The east face of the Alsatian farmhouse, near the Saar border, had been sliced clear-and-away, as if by some giant woodsman with surgical skill. The table was set for supper, and looked more like an exhibitor’s display of rural life than a family meal abandoned on the eve of battle. But what froze me in my tracks in the deep snow outside, was the huge picture on the west wall: a two meter tall familiar rendition of the – til now – “hackneyed” Guardian Angel of my youth. It was all there: the “cutesy” Hansel and Gretel kinder, crossing the broken bridge above a torrent below; and beyond, the lightning bolts and hints of wolves in the dark background.

I had been leading the remnants of my rifle company back from our attack upon the ridge above the village of Medlsheim. My platoon had led the advance to the top, and despite, or because of this, we had suffered the fewest casualties from the German 88s concealed on our unprotected eastern flank. They opened up with withering barrages only after our remaining platoons – the rest of L Company – moved out across the open fields and orchards below the crest, as exposed and vulnerable targets. Realizing this, Capt. Howard Wall ordered me to withdraw and reorganize our remnants back in the woods we had cleared-up at dawn. So this I did, zigzagging, as if on automatic pilot, back and forth across the hillside, coaxing terrified young soldiers out of shallow foxholes as the shells burst all around us, and recovering the wounded and as many of our dead as we could, en route to the woods of morning. It was my first day in Germany – 16 December 1944.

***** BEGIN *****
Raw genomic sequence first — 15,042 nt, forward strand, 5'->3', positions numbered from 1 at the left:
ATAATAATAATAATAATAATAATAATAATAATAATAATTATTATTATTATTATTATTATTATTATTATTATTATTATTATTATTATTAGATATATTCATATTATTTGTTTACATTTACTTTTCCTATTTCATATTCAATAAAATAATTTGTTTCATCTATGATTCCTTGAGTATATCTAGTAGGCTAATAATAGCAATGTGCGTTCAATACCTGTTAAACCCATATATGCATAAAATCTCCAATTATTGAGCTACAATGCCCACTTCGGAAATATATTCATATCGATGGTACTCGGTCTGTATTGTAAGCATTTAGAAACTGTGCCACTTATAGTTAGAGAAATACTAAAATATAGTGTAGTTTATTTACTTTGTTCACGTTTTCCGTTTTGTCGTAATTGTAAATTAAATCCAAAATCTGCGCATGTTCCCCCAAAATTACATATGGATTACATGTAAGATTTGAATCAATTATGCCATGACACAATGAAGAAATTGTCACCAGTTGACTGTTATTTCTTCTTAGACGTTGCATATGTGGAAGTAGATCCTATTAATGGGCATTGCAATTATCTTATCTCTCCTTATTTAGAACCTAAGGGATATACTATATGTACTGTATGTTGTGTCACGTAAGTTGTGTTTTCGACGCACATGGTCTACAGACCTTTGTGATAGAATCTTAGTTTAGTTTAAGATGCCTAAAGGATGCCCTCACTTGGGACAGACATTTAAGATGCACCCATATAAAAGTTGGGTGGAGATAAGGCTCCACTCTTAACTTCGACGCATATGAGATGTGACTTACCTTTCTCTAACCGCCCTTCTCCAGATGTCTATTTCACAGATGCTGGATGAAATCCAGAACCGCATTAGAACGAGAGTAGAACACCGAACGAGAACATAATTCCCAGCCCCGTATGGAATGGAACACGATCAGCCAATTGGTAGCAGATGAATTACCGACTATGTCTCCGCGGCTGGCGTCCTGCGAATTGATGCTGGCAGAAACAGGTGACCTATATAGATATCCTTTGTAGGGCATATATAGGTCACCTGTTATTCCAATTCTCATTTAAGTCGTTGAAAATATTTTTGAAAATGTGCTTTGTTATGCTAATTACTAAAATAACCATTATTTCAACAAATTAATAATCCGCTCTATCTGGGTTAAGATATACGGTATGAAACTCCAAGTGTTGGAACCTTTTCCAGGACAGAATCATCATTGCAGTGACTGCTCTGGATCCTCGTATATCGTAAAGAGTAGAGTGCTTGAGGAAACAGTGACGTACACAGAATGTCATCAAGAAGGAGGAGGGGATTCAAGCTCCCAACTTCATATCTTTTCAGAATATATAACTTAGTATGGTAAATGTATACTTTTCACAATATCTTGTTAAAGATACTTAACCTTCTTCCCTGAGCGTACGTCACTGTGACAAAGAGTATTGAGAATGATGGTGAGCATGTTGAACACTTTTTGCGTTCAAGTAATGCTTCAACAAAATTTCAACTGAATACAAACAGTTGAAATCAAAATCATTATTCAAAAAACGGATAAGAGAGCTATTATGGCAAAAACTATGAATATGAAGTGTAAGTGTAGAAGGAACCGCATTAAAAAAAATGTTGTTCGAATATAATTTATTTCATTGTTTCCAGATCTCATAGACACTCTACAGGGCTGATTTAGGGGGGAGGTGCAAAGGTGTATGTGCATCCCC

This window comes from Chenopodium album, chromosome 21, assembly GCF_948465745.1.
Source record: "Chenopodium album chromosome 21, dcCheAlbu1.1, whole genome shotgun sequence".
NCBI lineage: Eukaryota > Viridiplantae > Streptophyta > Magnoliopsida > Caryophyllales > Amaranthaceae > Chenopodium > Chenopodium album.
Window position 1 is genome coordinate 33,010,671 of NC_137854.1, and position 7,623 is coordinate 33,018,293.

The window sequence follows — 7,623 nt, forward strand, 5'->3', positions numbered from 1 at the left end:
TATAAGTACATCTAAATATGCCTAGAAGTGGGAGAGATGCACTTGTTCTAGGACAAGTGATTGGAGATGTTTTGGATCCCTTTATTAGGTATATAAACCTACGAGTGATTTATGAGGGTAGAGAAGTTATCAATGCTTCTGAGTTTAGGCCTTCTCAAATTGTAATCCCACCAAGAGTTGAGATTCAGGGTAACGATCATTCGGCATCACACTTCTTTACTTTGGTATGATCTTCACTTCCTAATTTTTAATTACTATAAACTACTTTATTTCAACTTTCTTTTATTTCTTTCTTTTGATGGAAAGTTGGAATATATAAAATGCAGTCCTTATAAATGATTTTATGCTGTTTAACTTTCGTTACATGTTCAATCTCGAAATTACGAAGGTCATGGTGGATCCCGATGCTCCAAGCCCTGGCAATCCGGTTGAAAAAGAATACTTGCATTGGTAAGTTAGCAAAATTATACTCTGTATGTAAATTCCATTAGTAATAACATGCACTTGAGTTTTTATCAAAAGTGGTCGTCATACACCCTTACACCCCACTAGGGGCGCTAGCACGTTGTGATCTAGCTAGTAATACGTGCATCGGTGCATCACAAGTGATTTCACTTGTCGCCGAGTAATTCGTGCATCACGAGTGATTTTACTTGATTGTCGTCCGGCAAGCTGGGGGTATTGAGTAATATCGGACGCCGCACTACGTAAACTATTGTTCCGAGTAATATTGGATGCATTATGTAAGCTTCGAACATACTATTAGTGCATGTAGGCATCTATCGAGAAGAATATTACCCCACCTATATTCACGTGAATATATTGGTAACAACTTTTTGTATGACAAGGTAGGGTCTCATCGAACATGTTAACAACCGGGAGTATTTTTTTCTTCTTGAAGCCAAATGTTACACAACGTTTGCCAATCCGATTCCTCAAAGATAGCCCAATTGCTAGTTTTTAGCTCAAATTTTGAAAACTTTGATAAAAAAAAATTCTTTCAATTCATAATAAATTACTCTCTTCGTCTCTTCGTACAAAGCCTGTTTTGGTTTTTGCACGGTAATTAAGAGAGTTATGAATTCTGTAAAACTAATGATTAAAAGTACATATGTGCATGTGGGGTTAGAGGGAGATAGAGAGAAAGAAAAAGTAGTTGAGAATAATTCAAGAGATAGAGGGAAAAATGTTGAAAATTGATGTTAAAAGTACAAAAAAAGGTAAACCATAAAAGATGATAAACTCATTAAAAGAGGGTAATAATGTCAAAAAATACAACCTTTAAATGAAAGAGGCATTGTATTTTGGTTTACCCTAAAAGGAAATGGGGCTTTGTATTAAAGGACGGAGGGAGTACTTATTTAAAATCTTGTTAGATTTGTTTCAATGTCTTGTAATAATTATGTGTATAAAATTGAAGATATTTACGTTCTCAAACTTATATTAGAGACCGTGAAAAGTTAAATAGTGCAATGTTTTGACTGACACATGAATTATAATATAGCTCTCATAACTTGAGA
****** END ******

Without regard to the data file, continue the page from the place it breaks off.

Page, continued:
U.S. Army Star

Previously published in
The Golden Acorn News

Share This